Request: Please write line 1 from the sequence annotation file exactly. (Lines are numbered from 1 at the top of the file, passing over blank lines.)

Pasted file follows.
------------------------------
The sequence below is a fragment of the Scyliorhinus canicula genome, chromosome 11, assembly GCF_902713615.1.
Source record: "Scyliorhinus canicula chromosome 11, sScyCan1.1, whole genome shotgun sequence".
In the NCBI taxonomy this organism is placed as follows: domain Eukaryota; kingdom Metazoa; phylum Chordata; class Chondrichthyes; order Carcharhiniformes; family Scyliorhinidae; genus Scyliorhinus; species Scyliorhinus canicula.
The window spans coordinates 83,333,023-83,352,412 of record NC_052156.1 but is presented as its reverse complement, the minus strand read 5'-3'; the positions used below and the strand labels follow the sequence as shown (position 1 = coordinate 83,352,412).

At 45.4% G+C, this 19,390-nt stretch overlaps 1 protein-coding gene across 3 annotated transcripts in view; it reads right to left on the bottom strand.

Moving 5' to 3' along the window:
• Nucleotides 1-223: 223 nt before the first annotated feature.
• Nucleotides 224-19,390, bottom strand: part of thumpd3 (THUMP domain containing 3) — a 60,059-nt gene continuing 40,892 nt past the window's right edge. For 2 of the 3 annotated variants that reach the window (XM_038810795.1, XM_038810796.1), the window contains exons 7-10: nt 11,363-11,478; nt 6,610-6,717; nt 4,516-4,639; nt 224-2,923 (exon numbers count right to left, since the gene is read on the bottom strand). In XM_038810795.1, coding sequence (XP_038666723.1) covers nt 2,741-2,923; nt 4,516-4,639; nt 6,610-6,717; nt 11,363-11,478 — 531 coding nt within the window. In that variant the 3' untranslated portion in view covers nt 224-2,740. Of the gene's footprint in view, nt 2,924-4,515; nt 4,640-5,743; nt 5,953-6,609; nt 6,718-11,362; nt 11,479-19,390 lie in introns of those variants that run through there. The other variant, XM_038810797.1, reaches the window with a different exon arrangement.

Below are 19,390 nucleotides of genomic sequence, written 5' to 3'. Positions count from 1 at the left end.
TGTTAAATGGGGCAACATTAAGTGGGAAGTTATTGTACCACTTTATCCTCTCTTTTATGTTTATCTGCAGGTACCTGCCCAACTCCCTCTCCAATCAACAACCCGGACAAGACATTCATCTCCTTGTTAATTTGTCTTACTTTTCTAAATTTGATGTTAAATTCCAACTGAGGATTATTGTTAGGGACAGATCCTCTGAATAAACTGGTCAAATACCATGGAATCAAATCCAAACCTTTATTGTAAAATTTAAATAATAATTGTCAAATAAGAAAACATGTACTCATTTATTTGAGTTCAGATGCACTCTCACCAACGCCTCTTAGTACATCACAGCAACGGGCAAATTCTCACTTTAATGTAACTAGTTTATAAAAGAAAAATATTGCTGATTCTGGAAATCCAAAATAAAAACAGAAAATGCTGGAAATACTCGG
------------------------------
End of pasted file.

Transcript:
The sequence below is a fragment of the Scyliorhinus canicula genome, chromosome 11, assembly GCF_902713615.1.